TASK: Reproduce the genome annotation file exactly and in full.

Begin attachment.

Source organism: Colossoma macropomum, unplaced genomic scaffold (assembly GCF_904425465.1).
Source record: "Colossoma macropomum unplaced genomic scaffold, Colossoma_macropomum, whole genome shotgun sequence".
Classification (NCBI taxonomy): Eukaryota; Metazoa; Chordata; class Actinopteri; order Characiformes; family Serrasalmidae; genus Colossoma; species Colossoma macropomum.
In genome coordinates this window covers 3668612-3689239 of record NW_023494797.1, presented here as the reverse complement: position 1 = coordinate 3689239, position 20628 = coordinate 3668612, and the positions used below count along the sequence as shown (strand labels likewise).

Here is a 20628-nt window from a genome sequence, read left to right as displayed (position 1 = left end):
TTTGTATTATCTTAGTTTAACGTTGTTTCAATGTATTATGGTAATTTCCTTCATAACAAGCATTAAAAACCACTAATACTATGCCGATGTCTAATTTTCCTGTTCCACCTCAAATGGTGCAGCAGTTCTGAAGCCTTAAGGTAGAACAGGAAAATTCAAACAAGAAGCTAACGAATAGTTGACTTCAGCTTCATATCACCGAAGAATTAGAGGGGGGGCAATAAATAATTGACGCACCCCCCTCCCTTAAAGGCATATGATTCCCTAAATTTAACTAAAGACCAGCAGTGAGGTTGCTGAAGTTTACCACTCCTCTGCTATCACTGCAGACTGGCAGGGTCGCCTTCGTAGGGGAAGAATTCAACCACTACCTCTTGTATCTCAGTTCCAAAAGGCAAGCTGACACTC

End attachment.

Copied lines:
Source organism: Colossoma macropomum, unplaced genomic scaffold (assembly GCF_904425465.1).
Source record: "Colossoma macropomum unplaced genomic scaffold, Colossoma_macropomum, whole genome shotgun sequence".
Classification (NCBI taxonomy): Eukaryota; Metazoa; Chordata; class Actinopteri; order Characiformes; family Serrasalmidae; genus Colossoma; species Colossoma macropomum.
In genome coordinates this window covers 3668612-3689239 of record NW_023494797.1, presented here as the reverse complement: position 1 = coordinate 3689239, position 20628 = coordinate 3668612, and the positions used below count along the sequence as shown (strand labels likewise).

Here is a 20628-nt window from a genome sequence, read left to right as displayed (position 1 = left end):
TTTGTATTATCTTAGTTTAACGTTGTTTCAATGTATTATGGTAATTTCCTTCATAACAAGCATTAAAAACCACTAATACTATGCCGATGTCTAATTTTCCTGTTCCACCTCAAATGGTGCAGCAGTTCTGAAGCCTTAAGGTAGAACAGGAAAATTCAAACAAGAAGCTAACGAATAGTTGACTTCAGCTTCATATCACCGAAGAATTAGAGGGGGGGCAATAAATAATTGACGCACCCCCCTCCCTTAAAGGCATATGATTCCCTAAATTTAACTAAAGACCAGCAGTGAGGTTGCTGAAGTTTACCACTCCTCTGCTATCACTGCAGACTGGCAGGGTCGCCTTCGTAGGGGAAGAATTCAACCACTACCTCTTGTATCTCAGTTCCAAAAGGCAAGCTGACACTC